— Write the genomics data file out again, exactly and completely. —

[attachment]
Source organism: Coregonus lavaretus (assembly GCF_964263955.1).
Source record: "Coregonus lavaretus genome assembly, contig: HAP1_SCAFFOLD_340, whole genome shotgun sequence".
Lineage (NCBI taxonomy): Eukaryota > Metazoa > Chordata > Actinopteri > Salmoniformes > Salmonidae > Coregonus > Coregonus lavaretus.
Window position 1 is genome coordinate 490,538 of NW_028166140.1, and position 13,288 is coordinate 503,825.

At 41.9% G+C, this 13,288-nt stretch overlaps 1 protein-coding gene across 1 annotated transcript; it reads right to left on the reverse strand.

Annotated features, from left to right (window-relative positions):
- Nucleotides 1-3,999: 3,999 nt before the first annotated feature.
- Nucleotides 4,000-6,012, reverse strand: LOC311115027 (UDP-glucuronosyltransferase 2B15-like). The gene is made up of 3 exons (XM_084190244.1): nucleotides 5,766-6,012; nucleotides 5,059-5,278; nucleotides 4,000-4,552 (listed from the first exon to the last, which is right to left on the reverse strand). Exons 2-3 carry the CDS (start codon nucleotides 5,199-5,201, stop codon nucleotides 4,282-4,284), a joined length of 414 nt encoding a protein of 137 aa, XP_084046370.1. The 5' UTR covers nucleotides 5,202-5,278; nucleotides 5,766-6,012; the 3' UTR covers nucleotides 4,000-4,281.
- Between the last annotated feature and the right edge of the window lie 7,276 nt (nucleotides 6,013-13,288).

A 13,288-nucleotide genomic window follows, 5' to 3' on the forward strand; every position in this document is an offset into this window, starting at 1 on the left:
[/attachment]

Source organism: Coregonus lavaretus (assembly GCF_964263955.1).
Source record: "Coregonus lavaretus genome assembly, contig: HAP1_SCAFFOLD_340, whole genome shotgun sequence".
Lineage (NCBI taxonomy): Eukaryota > Metazoa > Chordata > Actinopteri > Salmoniformes > Salmonidae > Coregonus > Coregonus lavaretus.
Window position 1 is genome coordinate 490,538 of NW_028166140.1, and position 13,288 is coordinate 503,825.

At 41.9% G+C, this 13,288-nt stretch overlaps 1 protein-coding gene across 1 annotated transcript; it reads right to left on the reverse strand.

Annotated features, from left to right (window-relative positions):
- Nucleotides 1-3,999: 3,999 nt before the first annotated feature.
- Nucleotides 4,000-6,012, reverse strand: LOC311115027 (UDP-glucuronosyltransferase 2B15-like). The gene is made up of 3 exons (XM_084190244.1): nucleotides 5,766-6,012; nucleotides 5,059-5,278; nucleotides 4,000-4,552 (listed from the first exon to the last, which is right to left on the reverse strand). Exons 2-3 carry the CDS (start codon nucleotides 5,199-5,201, stop codon nucleotides 4,282-4,284), a joined length of 414 nt encoding a protein of 137 aa, XP_084046370.1. The 5' UTR covers nucleotides 5,202-5,278; nucleotides 5,766-6,012; the 3' UTR covers nucleotides 4,000-4,281.
- Between the last annotated feature and the right edge of the window lie 7,276 nt (nucleotides 6,013-13,288).

A 13,288-nucleotide genomic window follows, 5' to 3' on the forward strand; every position in this document is an offset into this window, starting at 1 on the left: